As far as your mainstream liberal, I'd say he's not so much immoral as honorable but misguided. Just because they're not evil doesn't mean they couldn't screw the country up a whole lot if they came to power. Although they do tend to have a certain superiority complex which can sometimes get ugly. (Howard Dean, for example, is basically a bigot, only against Republicans instead of blacks.)

    I agree that the freerepublic commenters are pretty nasty, but you can't call them "die-hard Republican supporters," for the simple reason that they don't support the Republican leadership (e.g. Bush, Frist, McCain, etc.). What they're partisans of can't be identified with the Republican coalition as a whole, though they are, unfortunately, part of it. Certainly not with Bush.

    By Blogger Lancelot, at 6:00 AM  

  • Immoral Dems: Protectionists.

    By Blogger Lancelot, at 6:14 AM  

  • I will grant that agrigultural protectionism is one of the worst things the first world does to the third world. It seems to me that protectionists are all over the political map these days. Are there really that many more protectionist Democrats than protectionist GOP any more?

    One thing I think Dems are clearly worse about is unions, but it seems to me that that's largely a case of letting the working class poke itself in the eye.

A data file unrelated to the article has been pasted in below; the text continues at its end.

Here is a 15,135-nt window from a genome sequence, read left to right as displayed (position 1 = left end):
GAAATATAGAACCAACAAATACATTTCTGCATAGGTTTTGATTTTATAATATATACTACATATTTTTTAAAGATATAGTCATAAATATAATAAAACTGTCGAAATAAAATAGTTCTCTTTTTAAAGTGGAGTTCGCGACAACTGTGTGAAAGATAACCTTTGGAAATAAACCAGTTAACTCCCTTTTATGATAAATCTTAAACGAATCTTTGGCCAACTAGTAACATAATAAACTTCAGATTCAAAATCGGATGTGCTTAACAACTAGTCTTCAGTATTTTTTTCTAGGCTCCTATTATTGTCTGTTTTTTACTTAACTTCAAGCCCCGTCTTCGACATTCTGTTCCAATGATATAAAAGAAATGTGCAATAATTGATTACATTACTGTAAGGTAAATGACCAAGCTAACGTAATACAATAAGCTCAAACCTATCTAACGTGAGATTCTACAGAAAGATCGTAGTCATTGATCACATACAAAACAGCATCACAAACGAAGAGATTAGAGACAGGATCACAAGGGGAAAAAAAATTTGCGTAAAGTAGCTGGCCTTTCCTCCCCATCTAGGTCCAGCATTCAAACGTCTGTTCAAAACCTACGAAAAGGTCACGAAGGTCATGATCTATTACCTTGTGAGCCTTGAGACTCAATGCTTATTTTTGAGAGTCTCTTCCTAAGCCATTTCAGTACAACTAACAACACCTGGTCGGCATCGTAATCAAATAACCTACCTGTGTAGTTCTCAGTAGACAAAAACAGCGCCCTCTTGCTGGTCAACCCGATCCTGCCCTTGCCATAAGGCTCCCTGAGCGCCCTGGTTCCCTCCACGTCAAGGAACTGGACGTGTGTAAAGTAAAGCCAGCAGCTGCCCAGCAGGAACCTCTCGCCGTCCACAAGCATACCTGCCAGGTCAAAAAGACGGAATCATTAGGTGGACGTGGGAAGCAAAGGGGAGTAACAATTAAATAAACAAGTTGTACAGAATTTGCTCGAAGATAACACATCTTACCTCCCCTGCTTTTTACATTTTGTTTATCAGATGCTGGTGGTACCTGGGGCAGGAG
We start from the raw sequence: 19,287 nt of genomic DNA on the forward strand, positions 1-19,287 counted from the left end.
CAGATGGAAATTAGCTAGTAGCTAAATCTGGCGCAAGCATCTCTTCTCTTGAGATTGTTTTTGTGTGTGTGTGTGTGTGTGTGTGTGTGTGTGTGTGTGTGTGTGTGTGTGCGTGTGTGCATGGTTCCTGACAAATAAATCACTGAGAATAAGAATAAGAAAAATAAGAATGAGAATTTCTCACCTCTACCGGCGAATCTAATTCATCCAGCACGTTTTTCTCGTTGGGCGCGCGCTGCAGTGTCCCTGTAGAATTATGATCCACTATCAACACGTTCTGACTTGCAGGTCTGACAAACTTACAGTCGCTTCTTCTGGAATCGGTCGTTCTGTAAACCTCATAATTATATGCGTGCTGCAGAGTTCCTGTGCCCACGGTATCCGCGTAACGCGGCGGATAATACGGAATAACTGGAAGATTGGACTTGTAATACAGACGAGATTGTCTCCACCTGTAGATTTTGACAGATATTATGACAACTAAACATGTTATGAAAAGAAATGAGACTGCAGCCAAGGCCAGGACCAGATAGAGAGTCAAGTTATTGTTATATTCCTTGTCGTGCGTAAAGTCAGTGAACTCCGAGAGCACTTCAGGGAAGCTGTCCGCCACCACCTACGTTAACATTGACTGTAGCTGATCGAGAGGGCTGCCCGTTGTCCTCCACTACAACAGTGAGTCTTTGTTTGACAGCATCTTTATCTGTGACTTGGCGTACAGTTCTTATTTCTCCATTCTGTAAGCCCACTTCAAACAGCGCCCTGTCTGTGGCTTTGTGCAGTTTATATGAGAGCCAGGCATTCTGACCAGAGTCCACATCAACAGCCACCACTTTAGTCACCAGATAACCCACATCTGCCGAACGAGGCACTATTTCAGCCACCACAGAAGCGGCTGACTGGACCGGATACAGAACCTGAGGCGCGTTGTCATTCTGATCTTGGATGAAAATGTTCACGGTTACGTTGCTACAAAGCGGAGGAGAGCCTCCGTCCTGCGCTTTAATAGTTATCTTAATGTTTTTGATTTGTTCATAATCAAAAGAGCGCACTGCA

By Blogger Nato, at 9:20 AM  

  • I voted for Arnold, by the way. As much as I want the GOP to suffer an utterly crushing defeat that forces a complete re-evaluation of what "Republican" means (until even Tom can consider voting for them again), I think that 1) Angelides is generally the worst form of Dem - see comment on labor unions above and 2) he's exactly the sort of Republican that I would hope to seize control of the Grand Old Party and steer it back to something reasonable.

    By Blogger Nato, at 9:45 AM  

  • Here here! Down with protectionism! That's as noble a goal as open borders. The protectionist rhetoric coming from the Dems after the Dubai-ports fiasco was reprehensible (though, to be fair, there was an ample percentage of Republicans in chorus with them).

    No, I don't think the Republican platform is racist, just that racists tend to vote Republican. I don't actually have any data to support that assertion, just anecdotes and intuition. Let's just say I would be very surprised if the obverse turned out to be true.

    By Blogger Thomas Reasoner, at 6:33 PM